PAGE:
If you’re the type of gearhead who turns heel and runs from DSP effects, let alone any equipment with a lower-case “i” in front of its name, set your preconceptions aside and dig into the DigiTech iStomp – a hardware stompbox that can be instantly reconfigured into the pedal effect of your choice. Any one of almost 50 e-pedals can be pulled off DigiTech’s “Stomp Shop” app store and loaded into the iStomp. Users keep their e-pedals on an iPhone or iPad and swap out the iStomp’s virtual guts at will.
The pedal’s slender metal housing includes familiar stompbox features: ins/outs for mono/stereo connections, a 9-volt power input (no battery option), and a footswitch for buffered bypass, but also an LED indicator that’s color-assignable to each effect. The four control knobs are unlabeled, since their functions change with each effect (though DigiTech provides reusable labels).
On the input side there’s an eight-pin DIN port where the included Smart Cable is connected to an Apple device running the free Stomp Shop app. Once an effect is loaded (around 30 seconds), the cable can be disconnected – the iStomp has transmogrified into an honest-to-goodness effects pedal.
While some healthy skepticism is understandable when approaching a gadget like the iStomp, the effects tested sounded excellent. There were reverent re-creations of classics like the Ibanez Tube Screamer, Boss CE-2 Chorus, and the MXR Dyna Comp, plus sophisticated new designs like a four-voice pitch shifter and a vibrato with a throw so wide it sounded like the strings were melting. The Lexicon Hall, a faultless emulation of Lexi’s famed Large Hall reverb, was a major standout. A very Scofield-like rasp was created with Digi’s version of the ProCo Rat (they call it the “Rodent”), and “Have a Cigar”-worthy Gilmour sounds were easily achieved with the Stone Phase.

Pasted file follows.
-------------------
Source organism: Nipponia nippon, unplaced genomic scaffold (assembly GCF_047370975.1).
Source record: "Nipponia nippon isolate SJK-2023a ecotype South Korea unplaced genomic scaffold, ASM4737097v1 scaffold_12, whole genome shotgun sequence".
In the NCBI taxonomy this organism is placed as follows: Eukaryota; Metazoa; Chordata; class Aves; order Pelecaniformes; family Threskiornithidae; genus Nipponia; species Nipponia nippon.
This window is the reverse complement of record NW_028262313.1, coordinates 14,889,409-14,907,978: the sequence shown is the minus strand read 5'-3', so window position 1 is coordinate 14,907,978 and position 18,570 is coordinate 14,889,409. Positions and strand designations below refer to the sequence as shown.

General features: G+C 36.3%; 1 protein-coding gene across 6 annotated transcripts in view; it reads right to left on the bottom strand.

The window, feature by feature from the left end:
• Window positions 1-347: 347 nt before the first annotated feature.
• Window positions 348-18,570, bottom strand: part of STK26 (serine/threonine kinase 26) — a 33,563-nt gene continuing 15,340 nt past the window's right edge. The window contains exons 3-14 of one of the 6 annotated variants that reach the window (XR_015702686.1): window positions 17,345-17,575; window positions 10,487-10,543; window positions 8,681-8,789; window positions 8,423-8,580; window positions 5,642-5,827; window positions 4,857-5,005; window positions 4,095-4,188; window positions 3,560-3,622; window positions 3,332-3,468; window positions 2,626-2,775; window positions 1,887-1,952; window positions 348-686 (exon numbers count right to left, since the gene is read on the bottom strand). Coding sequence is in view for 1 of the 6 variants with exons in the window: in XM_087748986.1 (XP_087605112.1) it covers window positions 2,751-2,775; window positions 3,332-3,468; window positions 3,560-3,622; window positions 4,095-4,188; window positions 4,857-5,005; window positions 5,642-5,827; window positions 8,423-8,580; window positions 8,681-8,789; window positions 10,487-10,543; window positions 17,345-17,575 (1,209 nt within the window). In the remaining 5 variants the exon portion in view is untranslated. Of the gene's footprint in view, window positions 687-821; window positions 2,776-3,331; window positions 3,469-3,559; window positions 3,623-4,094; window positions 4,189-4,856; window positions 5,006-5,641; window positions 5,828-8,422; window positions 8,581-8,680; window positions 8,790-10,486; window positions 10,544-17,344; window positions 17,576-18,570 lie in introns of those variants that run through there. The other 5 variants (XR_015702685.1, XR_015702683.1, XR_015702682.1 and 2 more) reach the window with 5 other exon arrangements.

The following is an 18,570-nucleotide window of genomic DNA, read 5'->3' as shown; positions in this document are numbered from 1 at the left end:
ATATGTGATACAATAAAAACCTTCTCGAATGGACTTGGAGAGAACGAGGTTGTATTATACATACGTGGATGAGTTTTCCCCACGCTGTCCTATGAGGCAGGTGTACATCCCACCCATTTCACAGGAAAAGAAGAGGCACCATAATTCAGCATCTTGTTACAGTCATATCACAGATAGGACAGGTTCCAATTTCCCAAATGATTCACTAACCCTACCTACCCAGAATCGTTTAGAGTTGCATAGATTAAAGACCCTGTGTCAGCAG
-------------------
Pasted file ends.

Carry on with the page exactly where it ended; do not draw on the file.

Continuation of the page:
While creating oddball effects for cover tunes are an obvious application for the iStomp, that job could be more conveniently fielded by a multi-effects unit. The iStomp shoots higher than that. Functionally, it’s more in line with software plug-ins like Amp Farm or Guitar Rig 2, enabling guitarists to explore a new effect without having to go out shopping for it or spend a lot of money; rarely used pedals won’t sit in a box collecting dust. It’s a real X factor when wired into a pedalboard. All that’s lacking are Bluetooth connectivity to replace the Smart Cable and non-Apple compatibility.
Yes, purists will balk. But that’s what purists do. They’ll also miss out on inventive approaches to signal processing that broaden sonic possibilities, ease their budgets, and put more options at their feet.
This article originally appeared in VG March 2014 issue. All copyrights are by the author and Vintage Guitar magazine. Unauthorized replication or use is strictly prohibited.